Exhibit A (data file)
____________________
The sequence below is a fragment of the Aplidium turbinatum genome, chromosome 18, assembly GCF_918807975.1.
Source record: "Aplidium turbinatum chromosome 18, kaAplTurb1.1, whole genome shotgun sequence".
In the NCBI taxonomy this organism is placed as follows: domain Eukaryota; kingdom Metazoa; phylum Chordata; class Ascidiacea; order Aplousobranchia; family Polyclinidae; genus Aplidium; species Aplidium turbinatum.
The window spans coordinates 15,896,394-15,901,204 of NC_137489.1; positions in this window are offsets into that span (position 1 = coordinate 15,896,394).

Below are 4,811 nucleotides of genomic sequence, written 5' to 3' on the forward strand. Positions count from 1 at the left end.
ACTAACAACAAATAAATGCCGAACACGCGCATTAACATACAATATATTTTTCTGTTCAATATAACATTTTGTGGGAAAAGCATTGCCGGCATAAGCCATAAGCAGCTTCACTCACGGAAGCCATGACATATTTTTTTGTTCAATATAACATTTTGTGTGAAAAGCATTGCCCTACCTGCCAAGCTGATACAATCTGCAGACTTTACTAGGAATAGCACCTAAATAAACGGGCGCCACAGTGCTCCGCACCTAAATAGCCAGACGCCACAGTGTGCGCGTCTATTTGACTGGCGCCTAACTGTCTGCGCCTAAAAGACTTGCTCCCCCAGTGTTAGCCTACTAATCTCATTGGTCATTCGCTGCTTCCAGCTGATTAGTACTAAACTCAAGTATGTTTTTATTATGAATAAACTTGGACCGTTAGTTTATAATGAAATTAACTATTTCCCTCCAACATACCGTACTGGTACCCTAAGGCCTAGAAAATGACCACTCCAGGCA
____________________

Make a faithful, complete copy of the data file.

The sequence below is a fragment of the Aplidium turbinatum genome, chromosome 18, assembly GCF_918807975.1.
Source record: "Aplidium turbinatum chromosome 18, kaAplTurb1.1, whole genome shotgun sequence".
In the NCBI taxonomy this organism is placed as follows: domain Eukaryota; kingdom Metazoa; phylum Chordata; class Ascidiacea; order Aplousobranchia; family Polyclinidae; genus Aplidium; species Aplidium turbinatum.
The window spans coordinates 15,896,394-15,901,204 of NC_137489.1; positions in this window are offsets into that span (position 1 = coordinate 15,896,394).

Below are 4,811 nucleotides of genomic sequence, written 5' to 3' on the forward strand. Positions count from 1 at the left end.
ACTAACAACAAATAAATGCCGAACACGCGCATTAACATACAATATATTTTTCTGTTCAATATAACATTTTGTGGGAAAAGCATTGCCGGCATAAGCCATAAGCAGCTTCACTCACGGAAGCCATGACATATTTTTTTGTTCAATATAACATTTTGTGTGAAAAGCATTGCCCTACCTGCCAAGCTGATACAATCTGCAGACTTTACTAGGAATAGCACCTAAATAAACGGGCGCCACAGTGCTCCGCACCTAAATAGCCAGACGCCACAGTGTGCGCGTCTATTTGACTGGCGCCTAACTGTCTGCGCCTAAAAGACTTGCTCCCCCAGTGTTAGCCTACTAATCTCATTGGTCATTCGCTGCTTCCAGCTGATTAGTACTAAACTCAAGTATGTTTTTATTATGAATAAACTTGGACCGTTAGTTTATAATGAAATTAACTATTTCCCTCCAACATACCGTACTGGTACCCTAAGGCCTAGAAAATGACCACTCCAGGCA